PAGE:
Visionary Leadership (Part I): Blooming Where You Are Planted

Visionary Leadership (Part I): Blooming Where You Are Planted

About a month ago, I was asked to give a lecture at the University of North Carolina at Chapel Hill to a gathering of women student leaders. I used the opportunity to urge the students to learn from women leaders who came before them. I also explained my guiding principle of “blooming where you are planted.” In honor of International Women’s History Month, which has been observed every March since 1987, the National Health Law Program has adapted my speech into a blog series.


First, I asked the students what they knew about eight women who inspire me. I offer you the same challenge. If you don’t know much about the women pictured below, look them up. Their visions launched, empowered, and influenced movements for societal change, all for better.

Four part banner with pictures and names of four women: Sojourner Truth, Malala Yousafzai, Dolores Huerta, and Eleanor Roosevelt

There was no particular method to my list and there are many more interesting women who could be added. Create your own list and use the women and their stories as models. Try to add women leaders you didn’t know, whose life experiences or background might be different than yours to your list. It is an inspiring and valuable exercise.

Four part banner with pictures and names of four women: Pauli Murray, Margaret Marshall, Margaret Sanger, and Ruth Bader Ginsburg.

Some of the women on my list were in positions of authority but most were not. They exercised leadership by the sheer force of their vision and commitment. Many of them were leaders in opening opportunities for women and men to participate fully in their societies, to learn, to be treated fairly, to obtain and exercise authority. They embody one of my basic principles: bloom where you are planted. What I mean by that is that you do not have to wait until you believe you are perfectly positioned to make a difference. Look at where you are and what capacity you have to effect change and go for it.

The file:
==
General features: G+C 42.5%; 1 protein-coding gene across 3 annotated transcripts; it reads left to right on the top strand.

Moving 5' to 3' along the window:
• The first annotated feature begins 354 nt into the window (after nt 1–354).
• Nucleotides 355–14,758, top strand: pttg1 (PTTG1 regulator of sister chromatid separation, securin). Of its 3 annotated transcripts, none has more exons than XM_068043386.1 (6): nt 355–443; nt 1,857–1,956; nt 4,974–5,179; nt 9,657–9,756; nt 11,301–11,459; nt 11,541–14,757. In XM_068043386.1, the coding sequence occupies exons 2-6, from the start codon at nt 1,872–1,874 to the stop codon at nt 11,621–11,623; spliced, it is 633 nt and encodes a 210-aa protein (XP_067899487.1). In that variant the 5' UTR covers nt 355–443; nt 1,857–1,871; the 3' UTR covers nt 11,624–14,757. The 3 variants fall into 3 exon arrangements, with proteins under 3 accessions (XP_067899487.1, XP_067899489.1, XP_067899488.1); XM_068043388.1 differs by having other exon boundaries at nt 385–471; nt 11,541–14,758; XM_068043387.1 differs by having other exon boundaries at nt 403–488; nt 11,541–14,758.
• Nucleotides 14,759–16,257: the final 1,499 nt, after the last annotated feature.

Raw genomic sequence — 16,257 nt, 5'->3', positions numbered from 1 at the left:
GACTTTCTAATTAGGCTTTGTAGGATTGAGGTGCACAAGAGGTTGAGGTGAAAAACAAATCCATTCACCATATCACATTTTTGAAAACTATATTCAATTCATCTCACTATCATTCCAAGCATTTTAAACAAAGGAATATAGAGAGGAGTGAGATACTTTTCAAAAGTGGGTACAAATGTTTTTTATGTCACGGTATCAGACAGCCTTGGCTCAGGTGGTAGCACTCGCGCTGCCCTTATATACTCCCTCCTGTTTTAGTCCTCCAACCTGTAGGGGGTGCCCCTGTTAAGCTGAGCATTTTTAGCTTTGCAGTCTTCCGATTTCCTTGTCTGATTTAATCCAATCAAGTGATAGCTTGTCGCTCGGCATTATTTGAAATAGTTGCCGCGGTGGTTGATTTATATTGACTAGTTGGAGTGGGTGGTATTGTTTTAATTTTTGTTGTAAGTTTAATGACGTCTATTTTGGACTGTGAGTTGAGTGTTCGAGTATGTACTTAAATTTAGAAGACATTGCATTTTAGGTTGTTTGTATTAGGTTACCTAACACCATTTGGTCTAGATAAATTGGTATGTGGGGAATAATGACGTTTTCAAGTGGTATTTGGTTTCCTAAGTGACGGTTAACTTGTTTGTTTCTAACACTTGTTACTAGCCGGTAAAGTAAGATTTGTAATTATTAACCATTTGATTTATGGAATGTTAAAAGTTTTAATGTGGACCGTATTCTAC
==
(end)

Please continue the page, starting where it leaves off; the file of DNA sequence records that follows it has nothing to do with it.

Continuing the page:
Blooming Where You are Planted:

When I was in my 20s, I wanted to do something meaningful with my life, but I could not decide whether I could do that better as a priest or as a lawyer. I grew tired of trying to choose, so I went to law school and hoped it was the right decision. That has worked out fine, but it probably would have worked out fine if I had become a priest. Either way, I have tried to hold to my goals – doing something I believe in and blooming where I am planted.

I became a public defender after law school because I believe our criminal justice system only works when there are solid resources on both sides of the courtroom. It is not hard to see that there are tons of resources on the prosecution side, so the need is for really smart, strong lawyers working on behalf of people charged with crimes who do not have the resources to pay for a lawyer. Hearing my clients’ stories – the challenges they faced that led them to the cellblock where I met them – I understood that, in most cases, prison accomplished nothing, but did waste life and potential. I fought to keep my clients out of prison. I worked for criminal justice reform – especially doing away with mandatory minimum sentences for non-violent crimes. Our prisons are filled with people for whom incarceration serves no legitimate goal, and keeping them there destroys innumerable individuals, families and communities along the way.

There were a number of years in between my public defender days and now. I became a mother of three boys. I worked in a law firm; I tried to do some good from that perch. I worked in the Obama Justice Department, where I learned much about our country’s health care system as we defended the Affordable Care Act (ACA) in court. I also discovered a great deal about leading people and getting buy-in from large groups of people with strong ideas. Then, by great luck, I became the executive director of the National Health Law Program. I now have some authority and a public platform that provides me the opportunity to share our vision of health equity with a broader audience. I am loving blooming where I am currently planted.


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